■Ed Bressoud 1956-57 B: 5/2/1932
■Pete Burnside 1955, 1957 B: 7/2/1930
■Foster Castleman 1954-57 B: 1/1/1931
■Gil Coan 1955 B: 5/18/1922
■Ray Crone 1957 B: 8/7/1931
■Joe Garagiola 1954 B: 2/12/1926
■Billy Gardner 1954-55 B: 7/19/1927
■Harvey Gentry 1954 B: 5/27/1926
■Monte Irvin 1949-55 B: 2/25/1919
■Joe Margoneri 1956-57 B: 1/13/1930
■Willie Mays 1951-52, 1954-57 B: 5/6/1931
■Windy McCall 1954-57 B: 7/18/1925
■Mike McCormick 1956-57 B: 9/28/1938
■Ron Samford 1954 B: 2/28/1930
■Red Schoendienst 1956-57 B: 2/2/1923
■Daryl Spencer 1952-53, 1956-57 B: 7/13/1929
■Wayne Terwilliger 1955-56 B: 6/27/1925
■Ozzie Virgil 1956-57 B: 5/17/1933
■Bill White 1956 B: 1/28/1934
■Al Worthington 1953-54, 1956-57 B: 2/5/1929
■Roy Wright 1956 B: 9/26/1933
Monte Irvin is the oldest living member of the New York Giants (95), while Mike McCormick is the youngest at 76.

SAN FRANCISCO GIANTS ANNOUNCE PLANS FOR UPCOMING SAN FRANCISCO GIANTS 2014 WORLD CHAMPIONSHIP TROPHY TOUR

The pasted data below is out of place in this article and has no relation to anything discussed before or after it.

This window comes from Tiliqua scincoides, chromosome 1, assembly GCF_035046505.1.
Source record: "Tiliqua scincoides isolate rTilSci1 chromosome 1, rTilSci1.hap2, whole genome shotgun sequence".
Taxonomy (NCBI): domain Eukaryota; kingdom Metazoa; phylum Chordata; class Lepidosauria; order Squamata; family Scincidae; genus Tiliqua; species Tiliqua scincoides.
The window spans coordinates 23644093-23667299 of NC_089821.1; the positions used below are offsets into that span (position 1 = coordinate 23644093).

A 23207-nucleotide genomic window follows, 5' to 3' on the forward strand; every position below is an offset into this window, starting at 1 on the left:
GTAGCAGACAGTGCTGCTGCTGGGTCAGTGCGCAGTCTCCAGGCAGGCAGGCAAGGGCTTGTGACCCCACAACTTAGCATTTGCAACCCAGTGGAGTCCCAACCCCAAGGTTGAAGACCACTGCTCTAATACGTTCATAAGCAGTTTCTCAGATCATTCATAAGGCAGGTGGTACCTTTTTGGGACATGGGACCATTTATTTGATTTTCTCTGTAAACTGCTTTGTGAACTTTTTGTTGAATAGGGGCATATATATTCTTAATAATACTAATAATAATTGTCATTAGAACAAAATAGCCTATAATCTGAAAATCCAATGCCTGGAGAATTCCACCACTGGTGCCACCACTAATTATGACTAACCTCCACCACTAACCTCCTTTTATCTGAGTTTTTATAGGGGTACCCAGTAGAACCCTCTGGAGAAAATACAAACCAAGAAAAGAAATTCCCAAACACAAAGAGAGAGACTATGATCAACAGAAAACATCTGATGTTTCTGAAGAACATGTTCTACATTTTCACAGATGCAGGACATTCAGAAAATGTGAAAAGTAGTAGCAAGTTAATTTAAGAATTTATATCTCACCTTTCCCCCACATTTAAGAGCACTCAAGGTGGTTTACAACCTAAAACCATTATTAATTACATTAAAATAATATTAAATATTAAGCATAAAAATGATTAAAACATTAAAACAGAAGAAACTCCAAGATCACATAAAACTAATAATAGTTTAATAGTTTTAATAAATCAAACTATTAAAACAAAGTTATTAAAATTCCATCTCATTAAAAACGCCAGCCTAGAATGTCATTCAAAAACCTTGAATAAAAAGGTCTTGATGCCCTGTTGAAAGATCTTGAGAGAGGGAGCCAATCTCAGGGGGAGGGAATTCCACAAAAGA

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SAN FRANCISCO GIANTS ANNOUNCE PLANS FOR UPCOMING SAN FRANCISCO GIANTS 2014 WORLD CHAMPIONSHIP TROPHY TOUR PRESENTED BY BANK OF AMERICA TOUR BEGINS ON JANUARY 7TH AND CONCLUDES ON OPENING DAY IN SAN FRANCISCO, APRIL 13TH

The San Francisco Giants announced today that they will take all three of their World Championship Trophies (2010, 2012 and 2014) on public tour beginning in early January of 2015.
This will be the third public trophy tour held in the past five years. The focus of the San Francisco Giants World Championship Trophy Tour presented by Bank of America is to share the trophies with Giants fans in Junior Giants communities throughout northern and central California, Oregon and Nevada.
Junior Giants is the flagship program of the Giants Community Fund, which serves more than 22,000 boys and girls in 87 underserved communities throughout northern and central California and southern Oregon. It is a free and non-competitive baseball program that has served as a model for MLB youth initiatives. Using baseball as the hook, Junior Giants provides opportunities for children to learn the meaning of leadership, teamwork, confidence and integrity, as well as the importance of education, health and bullying prevention.